Breeding Broilers for a Sustainable Future

UK - Advances in broiler breeding could see the development of a 1.3-kg bird grown in 13 days or a 2-kg bird grown in just 19 days.
calendar icon 13 January 2014
clock icon 4 minute read

Speaking at the Oxford Farming Conference, Jerry Moye, the president of poultry research and development company, Cobb Vantress, said that the advances in breeding and genetics are seeing the production of larger birds with better yields.

He said that the advances were also enabling birds to be developed to suit consumer needs in different markets.

Mr Moye said that the developments in genetics and breeding capabilities were improving feed conversion rates in broilers to a degree that it could be foreseen that a one to one conversion rate – one kilogram of feed for one kilogram of meat – could be possible.

From the early 1990s to 2011, the growth rate of broilers has reduced from 52 or 53 days to grow a 5-lb bird to 43 days.

And Mr Moye added that advances were nearing the stage that for the Indonesian market, where the consumers like a smaller bird, by 2050 a 1.3-kg bird could be produced in 13 days.

“However, you don’t know what the quality of the meat will be and quite frankly, this bothers me,” he said.

He added that at a recent poultry and egg industry conference one speaker had predicted a feed conversion rate of one and the growth of a 2-kg bird in 19 days.

Mr Moye added that while feed conversion is a major aspect in the development of producing the most efficient bird and the best for the consumer, these developments had to be taken into account alongside animal welfare constraints.

He said the work carried out at Cobb Vantress is on a pure line level, developing a library of pure line genetics to be able to produce birds for all areas of the market.

The company measures 400,000 birds a year, phenotyping the birds for 55 different traits, looking at feed conversion, gait scoring them and using x-ray equipment to examine joints and other aspects of the birds physiognomy.

The birds are also examined for yield and fillet shape using ultrasound equipment and they are marked for welfare traits according to the environment they are grown in.

All the developments across all breeding companies have seen increased yields and improved feed conversion rates.

However, Mr Moye added that the improvement in yields has been developed along with a welfare plan.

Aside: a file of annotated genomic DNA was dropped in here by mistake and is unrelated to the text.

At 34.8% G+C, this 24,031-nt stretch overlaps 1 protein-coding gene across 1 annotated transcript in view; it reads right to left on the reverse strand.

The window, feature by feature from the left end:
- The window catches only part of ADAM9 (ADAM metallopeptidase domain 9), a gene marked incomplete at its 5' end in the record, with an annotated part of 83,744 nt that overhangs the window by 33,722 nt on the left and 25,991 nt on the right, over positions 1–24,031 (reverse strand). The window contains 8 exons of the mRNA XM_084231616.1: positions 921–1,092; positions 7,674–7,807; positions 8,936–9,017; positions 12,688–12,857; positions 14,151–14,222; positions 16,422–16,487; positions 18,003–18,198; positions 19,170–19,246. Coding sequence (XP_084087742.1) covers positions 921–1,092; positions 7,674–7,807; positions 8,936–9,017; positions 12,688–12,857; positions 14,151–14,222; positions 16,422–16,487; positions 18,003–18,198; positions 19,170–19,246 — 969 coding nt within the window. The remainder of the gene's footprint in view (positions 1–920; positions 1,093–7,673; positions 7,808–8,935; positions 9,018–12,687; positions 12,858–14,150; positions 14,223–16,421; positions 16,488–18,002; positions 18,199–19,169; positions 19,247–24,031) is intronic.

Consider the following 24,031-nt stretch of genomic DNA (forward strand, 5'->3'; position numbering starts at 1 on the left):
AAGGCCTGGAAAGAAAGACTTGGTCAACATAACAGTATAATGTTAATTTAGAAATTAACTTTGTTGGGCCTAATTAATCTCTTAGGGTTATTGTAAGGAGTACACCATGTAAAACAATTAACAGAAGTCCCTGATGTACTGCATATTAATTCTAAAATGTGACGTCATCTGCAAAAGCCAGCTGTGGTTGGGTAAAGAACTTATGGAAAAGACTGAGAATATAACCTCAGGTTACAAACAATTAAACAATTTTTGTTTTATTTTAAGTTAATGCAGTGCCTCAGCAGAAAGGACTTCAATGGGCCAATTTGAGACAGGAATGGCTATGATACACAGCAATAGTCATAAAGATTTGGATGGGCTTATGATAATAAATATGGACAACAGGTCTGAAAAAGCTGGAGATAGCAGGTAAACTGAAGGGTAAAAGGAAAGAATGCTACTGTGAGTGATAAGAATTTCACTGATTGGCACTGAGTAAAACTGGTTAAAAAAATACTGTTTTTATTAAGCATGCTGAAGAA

He said that there cannot be efficient growth of a broiler in poor welfare and environmental standards.

The result of the developments in growth rate has also had a heavy impact on the sustainability of broiler production.

The growth rate gains have seen a large saving in feed that is used, and the developments that have been made in the last decade have also seen an 11 per cent saving on poultry housing.

He also estimated that globally with better feed conversion between 2000 and 2010, 17.4 million tonnes of feed is saved annually, saving 9.57 million tonnes of corn requiring in US terms 2,658,333 less acres of corn – the equivalent of 4,100 square miles.

“Nowadays, we are getting much more meat off these birds and it is not done with hormones. It is all down to genetics and selection,” said Mr Moye.

“Genetic improvement can also save on land, crops and housing.”

These improvements in broiler production will help to ease the pressure on resources that are needed to produce the 100 per cent more food that will be required to feed the growing population by 2050, Mr Moye said.

He said that everyone in agriculture has a responsibility to produce safe food and animal breeding must develop animals that are fit for use in agriculture.

“Genetics and agriculture must develop products that meet the needs of all consumers," he said.

“And consumer interest movements should be broadminded enough to understand their potential impact outside their respective market place.”

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